I Didnt say there was any. I mentioned the conflict between inflation and cyclic theories as mentioned by you.

    And talking about Gravitational waves, maybe i was not updated about the detection of any gravitational waves recently. I Apologize for coming to conclusions without seeing the link you sent me.

    And talking about gravitational waves, if they have been observed, i think that diminishes the possibility of the cyclic theory to be correct. However i have read their book and found their theory to be convincing of ideas on many levels. Not only are they convincing but they give profound solutions to many unanswered questions that cannot be anwered via inflationary theory like -

    1) What was before the bang?
    2) How did the energy appear from nowhere? (I know there's a quantum theory for this but that is still non-convincing).
    3) Fate of the universe?
    4) The mysterious nature of Dark Matter and Dark Energy.

    That is the reason for me being convinced of their theory to be valid. Please elaborate if you have any point regarding this.
     
  10. May 31, 2012 #9
    Well, you said that there is a conflict between 'inflation and M-theory'. Keep in mind that M-theory refers to the non-pertubative string theory, the use dualities to relate the five superstring theories.

    It doesn't diminish it whatsoever. Gravitational waves are a general relativistic effect, any legitimate cosmological model would obviously need to include them. Are you sure that they didn't say that their model made predictions regarding a 'gravitational wave background' from the early universe?

    My issue with the model is simply that inflation is supported by evidence, and we know it can happen. The Ekpyrotic scenario seemsto take incredibly amount of fine-tuning to get two D3-branes to collide homogeneously in an 11 dimensional bulk.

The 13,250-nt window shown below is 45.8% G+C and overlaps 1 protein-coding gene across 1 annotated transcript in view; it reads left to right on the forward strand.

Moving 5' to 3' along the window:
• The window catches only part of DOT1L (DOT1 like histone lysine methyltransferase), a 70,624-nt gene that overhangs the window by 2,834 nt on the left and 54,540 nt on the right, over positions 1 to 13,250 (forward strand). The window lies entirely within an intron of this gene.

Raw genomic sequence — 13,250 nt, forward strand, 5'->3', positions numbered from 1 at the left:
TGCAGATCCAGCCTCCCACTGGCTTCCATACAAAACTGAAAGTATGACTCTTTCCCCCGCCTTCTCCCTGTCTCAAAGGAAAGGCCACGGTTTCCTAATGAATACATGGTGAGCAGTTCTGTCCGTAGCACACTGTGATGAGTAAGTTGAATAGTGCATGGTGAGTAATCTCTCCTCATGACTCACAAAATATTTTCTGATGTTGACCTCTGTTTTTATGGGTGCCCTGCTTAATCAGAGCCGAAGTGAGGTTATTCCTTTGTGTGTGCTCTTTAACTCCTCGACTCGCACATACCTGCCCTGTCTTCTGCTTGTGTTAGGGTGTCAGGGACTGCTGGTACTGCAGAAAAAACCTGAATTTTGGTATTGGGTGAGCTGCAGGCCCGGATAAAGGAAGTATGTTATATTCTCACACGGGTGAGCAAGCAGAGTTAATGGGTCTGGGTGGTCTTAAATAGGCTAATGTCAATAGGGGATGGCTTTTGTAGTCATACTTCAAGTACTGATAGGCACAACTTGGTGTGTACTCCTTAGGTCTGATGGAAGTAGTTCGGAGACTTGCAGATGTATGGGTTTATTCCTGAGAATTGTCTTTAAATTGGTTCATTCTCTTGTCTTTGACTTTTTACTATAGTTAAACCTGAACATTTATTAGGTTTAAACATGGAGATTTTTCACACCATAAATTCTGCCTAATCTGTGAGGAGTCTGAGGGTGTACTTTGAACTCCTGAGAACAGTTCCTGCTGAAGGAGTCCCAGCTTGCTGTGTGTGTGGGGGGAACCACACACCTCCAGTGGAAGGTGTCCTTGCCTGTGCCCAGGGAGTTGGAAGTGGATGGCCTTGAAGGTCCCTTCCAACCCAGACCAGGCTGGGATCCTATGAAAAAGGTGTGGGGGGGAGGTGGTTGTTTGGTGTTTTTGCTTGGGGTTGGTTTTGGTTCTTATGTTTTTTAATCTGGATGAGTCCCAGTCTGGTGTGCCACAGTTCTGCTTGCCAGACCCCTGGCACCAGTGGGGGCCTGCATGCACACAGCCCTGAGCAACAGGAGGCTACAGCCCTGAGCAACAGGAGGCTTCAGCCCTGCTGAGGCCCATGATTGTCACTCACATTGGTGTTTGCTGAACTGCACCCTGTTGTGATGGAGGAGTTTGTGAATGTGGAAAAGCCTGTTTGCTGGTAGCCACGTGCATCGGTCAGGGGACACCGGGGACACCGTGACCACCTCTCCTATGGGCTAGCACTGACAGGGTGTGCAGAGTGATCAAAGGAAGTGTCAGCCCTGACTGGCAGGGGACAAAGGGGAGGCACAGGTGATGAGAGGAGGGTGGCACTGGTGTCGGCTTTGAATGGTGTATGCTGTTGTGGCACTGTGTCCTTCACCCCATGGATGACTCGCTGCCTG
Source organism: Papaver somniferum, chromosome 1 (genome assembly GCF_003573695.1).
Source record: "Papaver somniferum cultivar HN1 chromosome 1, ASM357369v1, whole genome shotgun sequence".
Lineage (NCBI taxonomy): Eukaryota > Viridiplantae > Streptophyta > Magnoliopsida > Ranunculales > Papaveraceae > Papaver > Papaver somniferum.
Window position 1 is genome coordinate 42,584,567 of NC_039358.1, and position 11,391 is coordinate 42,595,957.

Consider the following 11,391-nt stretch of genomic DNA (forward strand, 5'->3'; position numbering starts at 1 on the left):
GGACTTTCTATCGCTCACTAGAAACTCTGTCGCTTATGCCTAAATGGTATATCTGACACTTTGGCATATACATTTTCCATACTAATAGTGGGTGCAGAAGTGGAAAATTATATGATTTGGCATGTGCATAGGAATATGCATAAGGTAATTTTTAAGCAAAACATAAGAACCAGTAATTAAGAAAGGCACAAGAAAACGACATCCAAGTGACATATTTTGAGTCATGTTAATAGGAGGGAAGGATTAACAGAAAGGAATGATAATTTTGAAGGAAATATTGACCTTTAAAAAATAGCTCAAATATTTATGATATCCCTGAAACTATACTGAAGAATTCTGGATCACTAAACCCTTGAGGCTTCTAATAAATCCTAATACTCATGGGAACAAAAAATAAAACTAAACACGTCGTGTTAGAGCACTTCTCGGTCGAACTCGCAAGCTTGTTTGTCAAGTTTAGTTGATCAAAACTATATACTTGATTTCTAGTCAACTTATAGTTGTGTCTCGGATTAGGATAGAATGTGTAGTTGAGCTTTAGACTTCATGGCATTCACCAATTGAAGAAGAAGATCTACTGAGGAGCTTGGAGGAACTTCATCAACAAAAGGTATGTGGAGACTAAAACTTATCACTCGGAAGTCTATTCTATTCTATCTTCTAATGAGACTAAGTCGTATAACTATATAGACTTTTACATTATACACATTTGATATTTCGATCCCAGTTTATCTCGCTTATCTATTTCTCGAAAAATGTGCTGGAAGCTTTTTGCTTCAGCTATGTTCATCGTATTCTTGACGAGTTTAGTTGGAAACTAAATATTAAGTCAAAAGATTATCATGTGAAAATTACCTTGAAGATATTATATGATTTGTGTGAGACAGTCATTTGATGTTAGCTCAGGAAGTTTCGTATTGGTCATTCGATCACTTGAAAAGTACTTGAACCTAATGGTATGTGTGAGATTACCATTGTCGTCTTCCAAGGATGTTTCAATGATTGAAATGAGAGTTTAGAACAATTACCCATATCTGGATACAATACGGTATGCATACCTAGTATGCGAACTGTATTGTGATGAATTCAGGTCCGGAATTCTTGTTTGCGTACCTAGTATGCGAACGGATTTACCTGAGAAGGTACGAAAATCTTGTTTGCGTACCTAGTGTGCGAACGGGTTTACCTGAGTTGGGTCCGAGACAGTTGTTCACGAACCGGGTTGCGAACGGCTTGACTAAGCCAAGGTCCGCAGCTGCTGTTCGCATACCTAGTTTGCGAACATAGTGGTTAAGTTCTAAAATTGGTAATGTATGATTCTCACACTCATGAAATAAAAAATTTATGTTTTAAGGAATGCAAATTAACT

Last edited: May 31, 2012
  11. May 31, 2012 #10

    Axe

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    @ Gravitational waves are a general relativistic effect, any legitimate cosmological model would obviously need to include them.

    Reply - Not in the magnitude that they could be detected.

    @ My issue with the model is simply that inflation is supported by evidence, and we know it can happen. The Ekpyrotic scenario seemsto take incredibly amount of fine-tuning to get two D3-branes to collide homogeneously in an 11 dimensional bulk.

    Reply - Yeah but that definitely does not make it wrong. Anyways the evidence you quote for inflation is just the same for ekpyrotic model. The only major experimental difference between them is -

    1) Polarization of cosmic microwave background radiation
    2) Frequency distribution of gravitaional wave spectrum

    According to the ekpyrotic model, the effect of gravitional waves in the current universe is so small that it is not practically possible to detect them via any instrument. Incidentally there is even a bet placed between Steinhardt and Hawkins about this.


    @ The Ekpyrotic scenario seems to take incredibly amount of fine-tuning to get two D3-branes to collide homogeneously in an 11 dimensional bulk.

    Reply - It is not that complicated, as you expect it to be. And anyways according to me a superluminal expansion is anyday a better explaination for all the energy and matter around us than the "ultimate free lunch" concept.